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A note of inspiration from your closet atheist church secretary:

A note of inspiration from your closet atheist church secretary:


I’m a late twenty-something mother of one, married to my high school sweetheart. After obtaining my bachelor’s degree I worked long hours in corporate America, enthralled by all of the opportunities to rise in the ranks. After having my son, I lusted for a position where I could be with him more. I found myself looking for other options—part time positions where I could be home several days per week and have the needed flexibility to have an active role in my son’s life. I turned down several positions before finally stumbling upon a position at a church close to my home. The thought made my stomach queasy. I knew that I could sufficiently handle the workings of a church office, but wasn’t so sure that I’d be able to adapt to an Episcopal church as a closet atheist. More so, if I took the position and anyone found out, would that be offensive to them? Would it jeopardize my job? I certainly had no intentions of making anyone uncomfortable, and find that religion and religious freedom are wonderful things.
I interviewed.
I took the job.
Quickly I had flashbacks to my high school required reading of The Scarlet Letter. Perhaps a little drastic, considering that outside of being an atheist I’m a fairly ethical, boring person. But the feeling of shame was immense. I was worried that my atheism would somehow show through and I’d be branded with a giant red letter.
I grew up going to various churches. I believed, without doubt. My belief was perhaps one of the only constants in my life.
Then my childhood took a turn, and everything crumbled. My family no longer went to church. The pieces that had fallen apart could not be put back together. A few years passed and I found myself going to church with a friend’s family. I continued to go to this church by myself until late high school, when things started to change. For the first time, I had doubt. Immense, crippling doubt, which was only amplified by my required philosophy courses in college. I found myself in uncharted territory, and in a mindset where I could no longer force myself to believe in anything, as much as I wanted to, and as much as I missed the feeling of belonging.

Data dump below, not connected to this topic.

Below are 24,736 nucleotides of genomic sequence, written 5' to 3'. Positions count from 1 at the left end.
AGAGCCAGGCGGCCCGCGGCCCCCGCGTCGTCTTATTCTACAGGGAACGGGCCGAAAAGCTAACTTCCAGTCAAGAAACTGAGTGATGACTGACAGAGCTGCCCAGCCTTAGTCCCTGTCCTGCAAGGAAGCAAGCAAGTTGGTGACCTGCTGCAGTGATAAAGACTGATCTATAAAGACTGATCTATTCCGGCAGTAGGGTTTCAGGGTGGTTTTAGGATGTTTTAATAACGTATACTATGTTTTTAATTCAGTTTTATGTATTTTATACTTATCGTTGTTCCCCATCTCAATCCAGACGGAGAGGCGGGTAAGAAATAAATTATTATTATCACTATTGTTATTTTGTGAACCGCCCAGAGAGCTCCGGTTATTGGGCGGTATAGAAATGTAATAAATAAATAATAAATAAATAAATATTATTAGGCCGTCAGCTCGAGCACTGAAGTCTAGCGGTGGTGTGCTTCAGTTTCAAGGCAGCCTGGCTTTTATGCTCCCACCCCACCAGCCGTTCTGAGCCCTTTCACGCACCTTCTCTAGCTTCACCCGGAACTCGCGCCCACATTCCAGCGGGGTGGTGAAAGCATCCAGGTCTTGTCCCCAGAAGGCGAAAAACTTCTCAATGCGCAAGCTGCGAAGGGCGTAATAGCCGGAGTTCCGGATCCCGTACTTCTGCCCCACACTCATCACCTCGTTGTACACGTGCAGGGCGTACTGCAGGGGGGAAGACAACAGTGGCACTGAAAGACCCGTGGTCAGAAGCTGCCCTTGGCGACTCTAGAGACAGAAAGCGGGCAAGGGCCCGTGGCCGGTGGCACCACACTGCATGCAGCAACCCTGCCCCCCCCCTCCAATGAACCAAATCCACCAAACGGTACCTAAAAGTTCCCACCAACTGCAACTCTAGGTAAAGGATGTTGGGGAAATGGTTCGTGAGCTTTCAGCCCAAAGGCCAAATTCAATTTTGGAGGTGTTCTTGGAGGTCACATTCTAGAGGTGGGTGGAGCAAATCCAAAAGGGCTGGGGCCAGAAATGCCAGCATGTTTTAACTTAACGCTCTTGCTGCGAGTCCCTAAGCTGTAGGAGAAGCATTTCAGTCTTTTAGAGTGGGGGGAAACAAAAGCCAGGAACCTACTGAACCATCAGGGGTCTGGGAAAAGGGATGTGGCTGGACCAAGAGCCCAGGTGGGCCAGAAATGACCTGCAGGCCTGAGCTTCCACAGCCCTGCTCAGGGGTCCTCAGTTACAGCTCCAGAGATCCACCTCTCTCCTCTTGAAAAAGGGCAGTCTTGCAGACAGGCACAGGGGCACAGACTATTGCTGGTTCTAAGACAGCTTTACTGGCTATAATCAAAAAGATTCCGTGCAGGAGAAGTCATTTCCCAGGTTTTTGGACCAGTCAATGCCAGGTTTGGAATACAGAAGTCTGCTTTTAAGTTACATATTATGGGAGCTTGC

So here I am. The atheist church secretary, hoping it’s okay to keep such an intense secret. I had formed such a deep perception of the Christian faith, and religion in general. I had branded it as an establishment that only had malicious intents that were displayed outwardly as being benevolent. I was labeling an entire group solely based upon my experiences, and I had created a deep-rooted ideology that Christians were not the people for me.
I can say now, I was wrong.
I have been impressed by the Episcopal Church in ways I didn’t think possible.